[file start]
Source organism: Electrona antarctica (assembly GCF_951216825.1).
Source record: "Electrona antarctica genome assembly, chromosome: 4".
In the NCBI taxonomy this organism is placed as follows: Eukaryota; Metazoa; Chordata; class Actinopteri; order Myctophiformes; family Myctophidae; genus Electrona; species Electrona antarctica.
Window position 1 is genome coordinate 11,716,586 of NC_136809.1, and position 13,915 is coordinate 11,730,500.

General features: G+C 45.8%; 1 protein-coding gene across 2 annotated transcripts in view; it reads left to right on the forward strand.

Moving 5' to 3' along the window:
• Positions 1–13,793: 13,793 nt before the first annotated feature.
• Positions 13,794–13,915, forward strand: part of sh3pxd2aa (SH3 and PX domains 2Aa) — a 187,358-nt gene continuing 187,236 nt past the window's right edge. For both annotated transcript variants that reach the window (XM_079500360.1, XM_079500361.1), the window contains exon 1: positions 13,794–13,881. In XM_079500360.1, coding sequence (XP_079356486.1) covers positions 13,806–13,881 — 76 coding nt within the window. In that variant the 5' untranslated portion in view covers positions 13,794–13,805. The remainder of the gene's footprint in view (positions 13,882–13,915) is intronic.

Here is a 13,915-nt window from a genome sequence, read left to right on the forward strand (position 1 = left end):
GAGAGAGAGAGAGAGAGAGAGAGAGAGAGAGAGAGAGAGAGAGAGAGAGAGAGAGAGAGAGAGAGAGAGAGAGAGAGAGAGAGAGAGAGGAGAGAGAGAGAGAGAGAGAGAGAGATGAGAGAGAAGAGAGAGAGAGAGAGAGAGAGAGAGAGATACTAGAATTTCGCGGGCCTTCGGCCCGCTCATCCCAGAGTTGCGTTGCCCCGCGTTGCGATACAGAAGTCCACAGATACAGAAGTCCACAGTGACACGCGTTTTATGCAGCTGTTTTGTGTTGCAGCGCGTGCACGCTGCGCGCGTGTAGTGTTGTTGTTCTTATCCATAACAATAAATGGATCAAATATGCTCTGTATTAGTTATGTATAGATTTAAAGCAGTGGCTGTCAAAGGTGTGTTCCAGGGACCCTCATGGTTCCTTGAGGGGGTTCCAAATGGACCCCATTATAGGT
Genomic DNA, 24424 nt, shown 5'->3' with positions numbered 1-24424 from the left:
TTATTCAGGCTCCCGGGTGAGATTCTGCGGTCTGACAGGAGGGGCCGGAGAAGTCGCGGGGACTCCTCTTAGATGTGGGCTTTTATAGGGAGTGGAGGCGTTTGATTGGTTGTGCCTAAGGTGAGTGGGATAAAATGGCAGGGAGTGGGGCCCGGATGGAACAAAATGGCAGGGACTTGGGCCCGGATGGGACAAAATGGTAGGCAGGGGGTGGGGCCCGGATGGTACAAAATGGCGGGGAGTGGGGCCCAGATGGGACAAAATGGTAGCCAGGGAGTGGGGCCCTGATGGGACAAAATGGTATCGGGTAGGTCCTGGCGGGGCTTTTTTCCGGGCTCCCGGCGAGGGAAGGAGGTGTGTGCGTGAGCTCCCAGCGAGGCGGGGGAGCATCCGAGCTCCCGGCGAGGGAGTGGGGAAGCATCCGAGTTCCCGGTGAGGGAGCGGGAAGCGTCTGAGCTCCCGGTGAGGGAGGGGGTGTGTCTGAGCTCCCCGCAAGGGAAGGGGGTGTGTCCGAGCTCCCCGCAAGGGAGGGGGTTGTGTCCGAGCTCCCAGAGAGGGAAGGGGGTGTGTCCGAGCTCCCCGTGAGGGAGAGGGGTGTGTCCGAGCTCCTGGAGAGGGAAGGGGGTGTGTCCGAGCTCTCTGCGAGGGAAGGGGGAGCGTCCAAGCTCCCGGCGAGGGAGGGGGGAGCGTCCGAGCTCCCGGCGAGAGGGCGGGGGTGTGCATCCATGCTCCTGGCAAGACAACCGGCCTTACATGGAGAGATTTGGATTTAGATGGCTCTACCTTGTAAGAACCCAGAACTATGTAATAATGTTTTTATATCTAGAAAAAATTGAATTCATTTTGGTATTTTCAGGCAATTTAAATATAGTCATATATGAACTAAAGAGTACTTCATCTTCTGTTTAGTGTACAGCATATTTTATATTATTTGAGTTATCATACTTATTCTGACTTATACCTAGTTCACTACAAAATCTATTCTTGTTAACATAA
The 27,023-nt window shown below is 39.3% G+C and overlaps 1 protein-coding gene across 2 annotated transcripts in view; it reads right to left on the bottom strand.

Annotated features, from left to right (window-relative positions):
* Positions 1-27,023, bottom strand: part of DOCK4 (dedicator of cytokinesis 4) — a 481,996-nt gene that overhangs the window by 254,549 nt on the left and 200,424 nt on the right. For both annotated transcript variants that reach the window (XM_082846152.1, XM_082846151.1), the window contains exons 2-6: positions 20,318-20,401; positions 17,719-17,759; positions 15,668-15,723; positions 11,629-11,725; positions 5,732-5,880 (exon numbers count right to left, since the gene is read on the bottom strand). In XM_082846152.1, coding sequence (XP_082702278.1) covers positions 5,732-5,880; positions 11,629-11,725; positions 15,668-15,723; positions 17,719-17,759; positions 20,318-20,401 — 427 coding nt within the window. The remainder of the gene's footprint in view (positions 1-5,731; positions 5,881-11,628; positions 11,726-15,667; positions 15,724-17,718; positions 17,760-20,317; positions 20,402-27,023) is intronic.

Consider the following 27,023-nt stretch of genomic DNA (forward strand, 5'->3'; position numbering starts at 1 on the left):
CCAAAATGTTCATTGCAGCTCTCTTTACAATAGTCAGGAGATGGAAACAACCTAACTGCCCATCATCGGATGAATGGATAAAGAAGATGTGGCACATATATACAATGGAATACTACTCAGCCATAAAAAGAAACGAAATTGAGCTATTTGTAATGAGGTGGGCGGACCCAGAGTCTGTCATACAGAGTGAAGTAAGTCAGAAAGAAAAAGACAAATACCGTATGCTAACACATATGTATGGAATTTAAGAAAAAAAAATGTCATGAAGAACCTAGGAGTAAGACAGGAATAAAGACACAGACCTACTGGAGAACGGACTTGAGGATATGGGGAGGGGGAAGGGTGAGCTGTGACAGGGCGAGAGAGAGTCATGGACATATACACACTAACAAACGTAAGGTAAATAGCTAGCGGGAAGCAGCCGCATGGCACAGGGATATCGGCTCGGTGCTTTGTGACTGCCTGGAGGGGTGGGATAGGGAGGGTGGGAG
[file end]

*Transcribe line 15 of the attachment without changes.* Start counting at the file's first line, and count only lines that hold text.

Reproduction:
* Positions 1-27,023, bottom strand: part of DOCK4 (dedicator of cytokinesis 4) — a 481,996-nt gene that overhangs the window by 254,549 nt on the left and 200,424 nt on the right. For both annotated transcript variants that reach the window (XM_082846152.1, XM_082846151.1), the window contains exons 2-6: positions 20,318-20,401; positions 17,719-17,759; positions 15,668-15,723; positions 11,629-11,725; positions 5,732-5,880 (exon numbers count right to left, since the gene is read on the bottom strand). In XM_082846152.1, coding sequence (XP_082702278.1) covers positions 5,732-5,880; positions 11,629-11,725; positions 15,668-15,723; positions 17,719-17,759; positions 20,318-20,401 — 427 coding nt within the window. The remainder of the gene's footprint in view (positions 1-5,731; positions 5,881-11,628; positions 11,726-15,667; positions 15,724-17,718; positions 17,760-20,317; positions 20,402-27,023) is intronic.